Dafydd Ieuan’s first band with Gruff Rhys, Ffa Coffi Pawb had imploded a year earlier and, alongside guitarist Huw Bunford and bass player Guto Pryce, were setting off on a life-changing journey and genre-dismantling, era-defining musical project. Ciarán became one fifth of the democratic musical state of the Super Furry Animals, and took the first step on a path that would navigate nine albums worth of fuzzed up, occasionally blissed out, uncompromising, alternative pop.
“What have been the highlights of being in Super Furry Animals? Travelling the world has been beyond anything I thought possible when I was a teenager. There was also owning a tank and DJ-ing from inside it. Headlining the Glastonbury second stage. Playing Cardiff’s Millennium Stadium on New Year’s Eve in 1999, meeting everyone that I have and making and sharing music over the years. It’s probably the things I don’t remember that I enjoyed the most.”
As a songwriter, keyboard player and vocalist, Ciarán’s contribution to a band credited with re-establishing not just Welsh, but British music’s credibility, as the excesses of mid-nineties music started to fade, set the tone for his later solo projects.
Drawing on his love for all things electronic, Ciarán’s recording and producing history as Acid Casuals and Paps earned him a reputation as the member of the Super Furries more often found experimenting with the beats and bleeps over traditional guitars, drums and bass. The assumption that his head and heart was irreversibly won only by techno failed to take into account production and playing credits with artists as diverse as Paul McCartney, Mogwai, Manic Street Preachers and Kaiser Chiefs. Ciarán has always remained a moving target.
Fans and critics alike claimed both surprise and delight as he emerged into the spotlight under his own name in summer 2012 with the album, Outside In, a collection of songs that destroyed those assumptions that his individual output would forever be dance orientated. A collection of mellow songs that channelled John Lennon and the Beach Boys, the album paid respectful dues to his most profound musical influences while remaining an unmistakeable Cian Ciarán original.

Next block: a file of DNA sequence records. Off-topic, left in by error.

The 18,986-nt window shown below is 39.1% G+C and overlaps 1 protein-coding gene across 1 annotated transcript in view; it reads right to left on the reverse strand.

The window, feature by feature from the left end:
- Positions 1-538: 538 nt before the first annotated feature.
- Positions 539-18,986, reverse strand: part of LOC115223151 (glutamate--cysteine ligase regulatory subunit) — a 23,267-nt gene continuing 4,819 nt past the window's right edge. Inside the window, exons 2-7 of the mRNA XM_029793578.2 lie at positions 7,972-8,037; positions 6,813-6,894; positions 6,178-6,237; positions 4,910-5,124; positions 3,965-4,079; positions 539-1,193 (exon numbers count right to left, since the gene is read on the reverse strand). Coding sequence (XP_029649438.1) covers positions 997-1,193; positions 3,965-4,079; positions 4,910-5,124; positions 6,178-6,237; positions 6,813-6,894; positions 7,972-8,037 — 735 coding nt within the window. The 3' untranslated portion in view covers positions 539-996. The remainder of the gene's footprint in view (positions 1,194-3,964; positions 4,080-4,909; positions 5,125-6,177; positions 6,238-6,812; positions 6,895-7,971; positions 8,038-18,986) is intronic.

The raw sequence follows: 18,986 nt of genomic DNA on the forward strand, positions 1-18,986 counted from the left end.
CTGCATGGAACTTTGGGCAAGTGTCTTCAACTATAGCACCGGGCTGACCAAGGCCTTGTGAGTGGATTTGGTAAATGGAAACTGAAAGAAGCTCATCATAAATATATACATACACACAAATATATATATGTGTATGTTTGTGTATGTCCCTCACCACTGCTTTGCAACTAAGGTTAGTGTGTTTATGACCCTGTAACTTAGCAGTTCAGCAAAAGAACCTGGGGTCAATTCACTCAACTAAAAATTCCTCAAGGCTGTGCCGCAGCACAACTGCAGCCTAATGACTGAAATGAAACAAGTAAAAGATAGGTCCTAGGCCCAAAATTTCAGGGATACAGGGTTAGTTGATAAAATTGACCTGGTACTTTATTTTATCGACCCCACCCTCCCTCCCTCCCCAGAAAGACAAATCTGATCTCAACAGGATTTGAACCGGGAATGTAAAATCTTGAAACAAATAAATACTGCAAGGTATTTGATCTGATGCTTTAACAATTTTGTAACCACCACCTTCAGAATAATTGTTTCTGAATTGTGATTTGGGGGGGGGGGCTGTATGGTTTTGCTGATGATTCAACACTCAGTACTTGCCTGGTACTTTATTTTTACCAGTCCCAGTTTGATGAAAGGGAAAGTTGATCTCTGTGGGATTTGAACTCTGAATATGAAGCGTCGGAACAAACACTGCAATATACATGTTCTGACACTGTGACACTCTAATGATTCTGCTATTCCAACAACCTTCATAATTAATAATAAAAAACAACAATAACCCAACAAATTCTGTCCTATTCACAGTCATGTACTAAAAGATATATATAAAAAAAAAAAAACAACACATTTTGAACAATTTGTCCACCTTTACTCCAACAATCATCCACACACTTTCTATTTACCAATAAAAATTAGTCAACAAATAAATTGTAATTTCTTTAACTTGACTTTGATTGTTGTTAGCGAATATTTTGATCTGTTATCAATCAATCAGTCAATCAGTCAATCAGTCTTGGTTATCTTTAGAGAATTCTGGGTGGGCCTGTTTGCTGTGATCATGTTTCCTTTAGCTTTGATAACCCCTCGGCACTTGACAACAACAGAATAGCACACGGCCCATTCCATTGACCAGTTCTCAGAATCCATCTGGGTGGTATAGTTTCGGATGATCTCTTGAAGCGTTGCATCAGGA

“A self-produced series of brilliant sketches from a guy in a band that promises astonishing things for the future.” – MOJO
“These are tastefully plush songs with just a hint of subversion.” – UNCUT
The scarcity of social consciousness and political awareness, not only in music, but in the actions and ambitions of the public of the British Isles if not the World and the morally and financially beleaguered West brings Ciarán to release his second album, They Are Nothing Without Us, released on Strangetown Records in Autumn 2013.
Rage at a political system that allows commercial interests to govern social, economic and environmental policy is wrapped up in a record that weaves incandescent, scathing lyrics amongst mean guitar riffs and the same, lavishly layered vocals that marked out his first solo effort. Partly written and recorded in California, Scotland and Wales, every track was played and produced by Ciarán himself, teaching himself guitar into the bargain.
From within the confines of his Cardiff studio, a burning anger at the imbalances in society and the grave dangers future generations are being forced to confront, through corporate, political negligence and environmental disaster have been laid out in 13 new, powerful songs that are purposefully aggressive without compromising melody. His solo work might share DNA with the Super Furry Animals blueprint, but now Cian Ciarán has had enough and is putting the establishment-baiting battle cry higher in the mix.